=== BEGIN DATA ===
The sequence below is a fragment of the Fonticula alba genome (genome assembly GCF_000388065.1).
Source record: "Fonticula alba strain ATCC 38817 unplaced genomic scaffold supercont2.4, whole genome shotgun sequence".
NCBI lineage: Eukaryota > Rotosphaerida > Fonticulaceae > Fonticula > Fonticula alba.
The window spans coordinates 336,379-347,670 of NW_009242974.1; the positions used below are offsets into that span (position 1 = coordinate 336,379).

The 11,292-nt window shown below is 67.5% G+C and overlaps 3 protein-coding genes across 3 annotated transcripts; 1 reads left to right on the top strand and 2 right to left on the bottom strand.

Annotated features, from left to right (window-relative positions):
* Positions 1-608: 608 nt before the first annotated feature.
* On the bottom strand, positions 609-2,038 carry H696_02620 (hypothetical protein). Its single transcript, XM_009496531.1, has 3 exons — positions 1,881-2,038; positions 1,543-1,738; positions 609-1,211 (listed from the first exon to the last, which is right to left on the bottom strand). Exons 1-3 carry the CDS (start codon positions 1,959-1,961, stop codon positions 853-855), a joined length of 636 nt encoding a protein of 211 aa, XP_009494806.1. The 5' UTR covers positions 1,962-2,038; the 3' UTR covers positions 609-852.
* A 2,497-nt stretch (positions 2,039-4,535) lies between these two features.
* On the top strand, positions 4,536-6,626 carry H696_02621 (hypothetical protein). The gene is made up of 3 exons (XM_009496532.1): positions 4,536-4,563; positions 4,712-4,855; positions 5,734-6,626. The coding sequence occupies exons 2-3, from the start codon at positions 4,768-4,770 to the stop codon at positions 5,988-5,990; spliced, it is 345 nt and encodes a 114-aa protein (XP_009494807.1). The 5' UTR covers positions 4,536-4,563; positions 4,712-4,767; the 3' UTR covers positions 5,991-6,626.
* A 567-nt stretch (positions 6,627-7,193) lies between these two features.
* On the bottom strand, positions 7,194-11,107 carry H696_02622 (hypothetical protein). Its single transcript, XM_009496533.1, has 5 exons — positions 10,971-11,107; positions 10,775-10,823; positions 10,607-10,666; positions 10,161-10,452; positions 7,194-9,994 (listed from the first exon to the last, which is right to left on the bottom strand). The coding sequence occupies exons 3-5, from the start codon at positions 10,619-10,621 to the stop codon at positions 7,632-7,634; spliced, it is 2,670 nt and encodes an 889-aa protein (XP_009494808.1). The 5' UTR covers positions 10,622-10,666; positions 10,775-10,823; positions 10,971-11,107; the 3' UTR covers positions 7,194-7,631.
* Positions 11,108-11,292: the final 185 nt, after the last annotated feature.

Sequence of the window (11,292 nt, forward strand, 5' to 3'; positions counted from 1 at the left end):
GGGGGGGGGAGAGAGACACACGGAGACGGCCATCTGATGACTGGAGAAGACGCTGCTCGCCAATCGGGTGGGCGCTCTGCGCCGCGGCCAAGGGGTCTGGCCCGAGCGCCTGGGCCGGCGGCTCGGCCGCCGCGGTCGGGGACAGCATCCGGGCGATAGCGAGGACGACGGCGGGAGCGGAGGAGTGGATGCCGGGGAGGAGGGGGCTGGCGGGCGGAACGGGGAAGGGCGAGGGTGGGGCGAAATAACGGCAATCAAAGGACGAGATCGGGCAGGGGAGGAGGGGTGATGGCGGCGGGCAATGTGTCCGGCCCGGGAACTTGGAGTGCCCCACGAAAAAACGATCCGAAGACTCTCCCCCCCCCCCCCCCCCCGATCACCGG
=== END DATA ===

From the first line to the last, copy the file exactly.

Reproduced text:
The sequence below is a fragment of the Fonticula alba genome (genome assembly GCF_000388065.1).
Source record: "Fonticula alba strain ATCC 38817 unplaced genomic scaffold supercont2.4, whole genome shotgun sequence".
NCBI lineage: Eukaryota > Rotosphaerida > Fonticulaceae > Fonticula > Fonticula alba.
The window spans coordinates 336,379-347,670 of NW_009242974.1; the positions used below are offsets into that span (position 1 = coordinate 336,379).

The 11,292-nt window shown below is 67.5% G+C and overlaps 3 protein-coding genes across 3 annotated transcripts; 1 reads left to right on the top strand and 2 right to left on the bottom strand.

Annotated features, from left to right (window-relative positions):
* Positions 1-608: 608 nt before the first annotated feature.
* On the bottom strand, positions 609-2,038 carry H696_02620 (hypothetical protein). Its single transcript, XM_009496531.1, has 3 exons — positions 1,881-2,038; positions 1,543-1,738; positions 609-1,211 (listed from the first exon to the last, which is right to left on the bottom strand). Exons 1-3 carry the CDS (start codon positions 1,959-1,961, stop codon positions 853-855), a joined length of 636 nt encoding a protein of 211 aa, XP_009494806.1. The 5' UTR covers positions 1,962-2,038; the 3' UTR covers positions 609-852.
* A 2,497-nt stretch (positions 2,039-4,535) lies between these two features.
* On the top strand, positions 4,536-6,626 carry H696_02621 (hypothetical protein). The gene is made up of 3 exons (XM_009496532.1): positions 4,536-4,563; positions 4,712-4,855; positions 5,734-6,626. The coding sequence occupies exons 2-3, from the start codon at positions 4,768-4,770 to the stop codon at positions 5,988-5,990; spliced, it is 345 nt and encodes a 114-aa protein (XP_009494807.1). The 5' UTR covers positions 4,536-4,563; positions 4,712-4,767; the 3' UTR covers positions 5,991-6,626.
* A 567-nt stretch (positions 6,627-7,193) lies between these two features.
* On the bottom strand, positions 7,194-11,107 carry H696_02622 (hypothetical protein). Its single transcript, XM_009496533.1, has 5 exons — positions 10,971-11,107; positions 10,775-10,823; positions 10,607-10,666; positions 10,161-10,452; positions 7,194-9,994 (listed from the first exon to the last, which is right to left on the bottom strand). The coding sequence occupies exons 3-5, from the start codon at positions 10,619-10,621 to the stop codon at positions 7,632-7,634; spliced, it is 2,670 nt and encodes an 889-aa protein (XP_009494808.1). The 5' UTR covers positions 10,622-10,666; positions 10,775-10,823; positions 10,971-11,107; the 3' UTR covers positions 7,194-7,631.
* Positions 11,108-11,292: the final 185 nt, after the last annotated feature.

Sequence of the window (11,292 nt, forward strand, 5' to 3'; positions counted from 1 at the left end):
GGGGGGGGGAGAGAGACACACGGAGACGGCCATCTGATGACTGGAGAAGACGCTGCTCGCCAATCGGGTGGGCGCTCTGCGCCGCGGCCAAGGGGTCTGGCCCGAGCGCCTGGGCCGGCGGCTCGGCCGCCGCGGTCGGGGACAGCATCCGGGCGATAGCGAGGACGACGGCGGGAGCGGAGGAGTGGATGCCGGGGAGGAGGGGGCTGGCGGGCGGAACGGGGAAGGGCGAGGGTGGGGCGAAATAACGGCAATCAAAGGACGAGATCGGGCAGGGGAGGAGGGGTGATGGCGGCGGGCAATGTGTCCGGCCCGGGAACTTGGAGTGCCCCACGAAAAAACGATCCGAAGACTCTCCCCCCCCCCCCCCCCCCGATCACCGG